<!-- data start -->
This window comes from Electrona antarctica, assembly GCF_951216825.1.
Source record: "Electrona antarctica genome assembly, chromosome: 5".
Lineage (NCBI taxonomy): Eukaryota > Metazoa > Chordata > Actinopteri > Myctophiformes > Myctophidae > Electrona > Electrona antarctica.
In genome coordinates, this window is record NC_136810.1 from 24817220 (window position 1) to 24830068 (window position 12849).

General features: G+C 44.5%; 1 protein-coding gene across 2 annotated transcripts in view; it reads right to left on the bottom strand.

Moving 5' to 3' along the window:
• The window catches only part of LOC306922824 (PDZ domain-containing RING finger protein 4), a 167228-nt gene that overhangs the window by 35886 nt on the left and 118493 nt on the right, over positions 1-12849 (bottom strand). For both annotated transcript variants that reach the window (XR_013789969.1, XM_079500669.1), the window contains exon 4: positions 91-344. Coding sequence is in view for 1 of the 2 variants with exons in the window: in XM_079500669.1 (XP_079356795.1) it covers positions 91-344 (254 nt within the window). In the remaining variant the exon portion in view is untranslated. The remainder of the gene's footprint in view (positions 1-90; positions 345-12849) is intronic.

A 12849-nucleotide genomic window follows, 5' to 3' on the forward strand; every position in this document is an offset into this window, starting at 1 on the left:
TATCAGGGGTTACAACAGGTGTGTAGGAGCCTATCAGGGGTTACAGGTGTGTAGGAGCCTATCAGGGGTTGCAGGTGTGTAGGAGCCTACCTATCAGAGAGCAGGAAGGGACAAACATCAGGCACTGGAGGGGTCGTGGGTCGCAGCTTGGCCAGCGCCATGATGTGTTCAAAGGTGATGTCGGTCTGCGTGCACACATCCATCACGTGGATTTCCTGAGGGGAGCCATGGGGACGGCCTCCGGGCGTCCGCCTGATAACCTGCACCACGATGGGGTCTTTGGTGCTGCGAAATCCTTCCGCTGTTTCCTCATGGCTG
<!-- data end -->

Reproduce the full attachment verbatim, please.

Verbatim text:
This window comes from Electrona antarctica, assembly GCF_951216825.1.
Source record: "Electrona antarctica genome assembly, chromosome: 5".
Lineage (NCBI taxonomy): Eukaryota > Metazoa > Chordata > Actinopteri > Myctophiformes > Myctophidae > Electrona > Electrona antarctica.
In genome coordinates, this window is record NC_136810.1 from 24817220 (window position 1) to 24830068 (window position 12849).

General features: G+C 44.5%; 1 protein-coding gene across 2 annotated transcripts in view; it reads right to left on the bottom strand.

Moving 5' to 3' along the window:
• The window catches only part of LOC306922824 (PDZ domain-containing RING finger protein 4), a 167228-nt gene that overhangs the window by 35886 nt on the left and 118493 nt on the right, over positions 1-12849 (bottom strand). For both annotated transcript variants that reach the window (XR_013789969.1, XM_079500669.1), the window contains exon 4: positions 91-344. Coding sequence is in view for 1 of the 2 variants with exons in the window: in XM_079500669.1 (XP_079356795.1) it covers positions 91-344 (254 nt within the window). In the remaining variant the exon portion in view is untranslated. The remainder of the gene's footprint in view (positions 1-90; positions 345-12849) is intronic.

A 12849-nucleotide genomic window follows, 5' to 3' on the forward strand; every position in this document is an offset into this window, starting at 1 on the left:
TATCAGGGGTTACAACAGGTGTGTAGGAGCCTATCAGGGGTTACAGGTGTGTAGGAGCCTATCAGGGGTTGCAGGTGTGTAGGAGCCTACCTATCAGAGAGCAGGAAGGGACAAACATCAGGCACTGGAGGGGTCGTGGGTCGCAGCTTGGCCAGCGCCATGATGTGTTCAAAGGTGATGTCGGTCTGCGTGCACACATCCATCACGTGGATTTCCTGAGGGGAGCCATGGGGACGGCCTCCGGGCGTCCGCCTGATAACCTGCACCACGATGGGGTCTTTGGTGCTGCGAAATCCTTCCGCTGTTTCCTCATGGCTG